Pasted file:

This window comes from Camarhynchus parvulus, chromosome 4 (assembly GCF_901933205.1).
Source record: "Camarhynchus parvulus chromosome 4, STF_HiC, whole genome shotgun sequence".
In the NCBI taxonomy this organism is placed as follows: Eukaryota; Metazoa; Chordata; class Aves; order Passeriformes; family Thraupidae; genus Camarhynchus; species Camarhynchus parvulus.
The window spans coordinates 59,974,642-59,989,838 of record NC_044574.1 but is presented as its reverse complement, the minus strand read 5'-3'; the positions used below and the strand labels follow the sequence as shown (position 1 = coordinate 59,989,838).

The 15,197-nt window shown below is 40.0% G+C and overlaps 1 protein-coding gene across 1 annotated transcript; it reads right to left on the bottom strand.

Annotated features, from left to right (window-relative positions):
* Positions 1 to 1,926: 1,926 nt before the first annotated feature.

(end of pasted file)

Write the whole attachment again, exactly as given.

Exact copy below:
This window comes from Camarhynchus parvulus, chromosome 4 (assembly GCF_901933205.1).
Source record: "Camarhynchus parvulus chromosome 4, STF_HiC, whole genome shotgun sequence".
In the NCBI taxonomy this organism is placed as follows: Eukaryota; Metazoa; Chordata; class Aves; order Passeriformes; family Thraupidae; genus Camarhynchus; species Camarhynchus parvulus.
The window spans coordinates 59,974,642-59,989,838 of record NC_044574.1 but is presented as its reverse complement, the minus strand read 5'-3'; the positions used below and the strand labels follow the sequence as shown (position 1 = coordinate 59,989,838).

The 15,197-nt window shown below is 40.0% G+C and overlaps 1 protein-coding gene across 1 annotated transcript; it reads right to left on the bottom strand.

Annotated features, from left to right (window-relative positions):
* Positions 1 to 1,926: 1,926 nt before the first annotated feature.